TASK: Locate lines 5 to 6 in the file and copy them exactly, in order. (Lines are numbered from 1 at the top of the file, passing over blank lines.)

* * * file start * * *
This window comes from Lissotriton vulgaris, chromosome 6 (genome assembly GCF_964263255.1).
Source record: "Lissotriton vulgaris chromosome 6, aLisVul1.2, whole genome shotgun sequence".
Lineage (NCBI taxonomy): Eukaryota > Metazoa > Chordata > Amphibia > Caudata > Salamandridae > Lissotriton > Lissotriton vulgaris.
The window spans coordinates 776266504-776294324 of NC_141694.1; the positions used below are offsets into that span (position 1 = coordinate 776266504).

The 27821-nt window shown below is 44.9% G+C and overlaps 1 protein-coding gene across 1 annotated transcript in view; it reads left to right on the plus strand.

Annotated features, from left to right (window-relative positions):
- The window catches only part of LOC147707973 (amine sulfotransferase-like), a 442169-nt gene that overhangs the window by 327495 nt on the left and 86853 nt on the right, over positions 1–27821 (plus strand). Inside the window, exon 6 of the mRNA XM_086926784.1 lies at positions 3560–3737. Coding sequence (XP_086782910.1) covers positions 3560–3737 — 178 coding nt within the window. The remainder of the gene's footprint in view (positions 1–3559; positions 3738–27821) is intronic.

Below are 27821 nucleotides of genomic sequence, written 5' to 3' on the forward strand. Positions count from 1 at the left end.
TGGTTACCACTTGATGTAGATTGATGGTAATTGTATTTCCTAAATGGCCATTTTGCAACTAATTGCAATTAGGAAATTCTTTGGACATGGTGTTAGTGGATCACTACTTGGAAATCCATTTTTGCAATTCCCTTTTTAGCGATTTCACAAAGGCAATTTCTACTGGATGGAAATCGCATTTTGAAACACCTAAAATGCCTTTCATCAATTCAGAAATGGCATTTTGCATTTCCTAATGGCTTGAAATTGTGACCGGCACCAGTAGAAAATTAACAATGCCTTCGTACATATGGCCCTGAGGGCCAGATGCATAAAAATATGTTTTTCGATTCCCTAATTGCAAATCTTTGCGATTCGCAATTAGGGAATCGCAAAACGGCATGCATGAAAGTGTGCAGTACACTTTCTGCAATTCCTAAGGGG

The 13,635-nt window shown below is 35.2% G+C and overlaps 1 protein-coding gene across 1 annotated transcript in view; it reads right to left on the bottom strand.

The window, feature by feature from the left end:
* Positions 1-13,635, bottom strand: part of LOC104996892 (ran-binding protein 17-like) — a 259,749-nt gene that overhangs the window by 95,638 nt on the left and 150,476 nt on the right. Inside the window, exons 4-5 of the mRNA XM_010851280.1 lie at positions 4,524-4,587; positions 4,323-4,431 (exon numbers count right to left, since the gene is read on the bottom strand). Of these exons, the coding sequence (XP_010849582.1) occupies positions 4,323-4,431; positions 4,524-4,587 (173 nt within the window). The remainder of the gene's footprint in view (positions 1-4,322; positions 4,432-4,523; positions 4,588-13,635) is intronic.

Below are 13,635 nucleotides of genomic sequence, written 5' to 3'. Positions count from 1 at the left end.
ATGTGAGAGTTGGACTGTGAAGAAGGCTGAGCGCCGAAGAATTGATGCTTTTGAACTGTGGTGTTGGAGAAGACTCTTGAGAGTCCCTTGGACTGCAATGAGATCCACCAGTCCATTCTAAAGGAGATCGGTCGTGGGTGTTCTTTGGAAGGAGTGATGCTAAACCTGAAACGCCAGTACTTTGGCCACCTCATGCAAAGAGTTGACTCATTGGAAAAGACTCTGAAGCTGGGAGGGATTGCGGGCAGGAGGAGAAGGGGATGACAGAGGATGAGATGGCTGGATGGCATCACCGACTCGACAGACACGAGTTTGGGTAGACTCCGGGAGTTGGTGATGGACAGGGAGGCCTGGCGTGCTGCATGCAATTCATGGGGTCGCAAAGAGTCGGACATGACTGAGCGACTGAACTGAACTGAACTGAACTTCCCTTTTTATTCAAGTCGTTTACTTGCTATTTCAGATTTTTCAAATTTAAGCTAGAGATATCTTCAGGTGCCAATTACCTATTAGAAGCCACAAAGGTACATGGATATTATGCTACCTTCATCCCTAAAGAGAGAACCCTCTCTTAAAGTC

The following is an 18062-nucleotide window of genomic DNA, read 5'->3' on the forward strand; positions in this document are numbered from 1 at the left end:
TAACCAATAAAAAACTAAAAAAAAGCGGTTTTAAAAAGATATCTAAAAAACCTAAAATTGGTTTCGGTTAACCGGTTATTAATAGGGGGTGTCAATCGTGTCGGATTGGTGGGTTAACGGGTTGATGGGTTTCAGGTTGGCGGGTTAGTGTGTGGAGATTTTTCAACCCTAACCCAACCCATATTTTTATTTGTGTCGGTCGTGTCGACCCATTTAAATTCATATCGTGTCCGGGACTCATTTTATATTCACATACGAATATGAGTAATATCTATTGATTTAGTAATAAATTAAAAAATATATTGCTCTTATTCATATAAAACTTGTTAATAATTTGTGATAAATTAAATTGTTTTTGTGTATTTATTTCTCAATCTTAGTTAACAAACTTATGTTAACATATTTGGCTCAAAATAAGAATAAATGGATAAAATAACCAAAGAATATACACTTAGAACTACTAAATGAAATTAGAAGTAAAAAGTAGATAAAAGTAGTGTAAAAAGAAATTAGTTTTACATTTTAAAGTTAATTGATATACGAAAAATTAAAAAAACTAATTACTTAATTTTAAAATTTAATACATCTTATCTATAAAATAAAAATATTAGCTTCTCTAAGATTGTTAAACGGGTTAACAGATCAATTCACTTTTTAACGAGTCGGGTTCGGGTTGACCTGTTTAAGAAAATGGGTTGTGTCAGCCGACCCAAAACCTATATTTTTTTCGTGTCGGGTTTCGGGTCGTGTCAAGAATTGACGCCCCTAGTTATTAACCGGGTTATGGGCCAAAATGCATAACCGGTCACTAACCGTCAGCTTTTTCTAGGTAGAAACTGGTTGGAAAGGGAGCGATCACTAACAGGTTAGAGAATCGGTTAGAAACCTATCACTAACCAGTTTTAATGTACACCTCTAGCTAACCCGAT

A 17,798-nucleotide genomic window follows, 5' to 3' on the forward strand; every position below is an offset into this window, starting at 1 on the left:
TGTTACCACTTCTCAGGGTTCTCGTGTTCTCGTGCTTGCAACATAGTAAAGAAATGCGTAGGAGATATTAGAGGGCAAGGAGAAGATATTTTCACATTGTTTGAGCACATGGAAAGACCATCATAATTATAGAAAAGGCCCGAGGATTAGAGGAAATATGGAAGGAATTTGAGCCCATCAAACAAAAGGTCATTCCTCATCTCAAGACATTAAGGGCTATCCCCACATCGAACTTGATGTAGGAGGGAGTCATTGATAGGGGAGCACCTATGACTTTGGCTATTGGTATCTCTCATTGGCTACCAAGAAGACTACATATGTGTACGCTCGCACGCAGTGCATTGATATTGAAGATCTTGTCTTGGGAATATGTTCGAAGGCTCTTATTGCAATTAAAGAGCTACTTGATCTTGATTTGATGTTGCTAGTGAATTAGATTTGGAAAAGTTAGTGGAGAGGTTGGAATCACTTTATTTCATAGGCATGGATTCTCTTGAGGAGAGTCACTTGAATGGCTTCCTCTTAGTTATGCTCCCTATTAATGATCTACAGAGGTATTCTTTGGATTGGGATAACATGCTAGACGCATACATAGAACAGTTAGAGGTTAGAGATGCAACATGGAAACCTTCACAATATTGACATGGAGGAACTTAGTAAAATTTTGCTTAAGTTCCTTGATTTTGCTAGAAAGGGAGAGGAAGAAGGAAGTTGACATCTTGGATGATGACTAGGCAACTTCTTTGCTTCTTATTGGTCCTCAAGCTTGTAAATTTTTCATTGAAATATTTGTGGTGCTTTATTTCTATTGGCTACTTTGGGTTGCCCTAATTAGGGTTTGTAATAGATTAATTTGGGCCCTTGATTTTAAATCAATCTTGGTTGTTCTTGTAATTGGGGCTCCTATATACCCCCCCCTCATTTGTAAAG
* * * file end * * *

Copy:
The 27821-nt window shown below is 44.9% G+C and overlaps 1 protein-coding gene across 1 annotated transcript in view; it reads left to right on the plus strand.

Annotated features, from left to right (window-relative positions):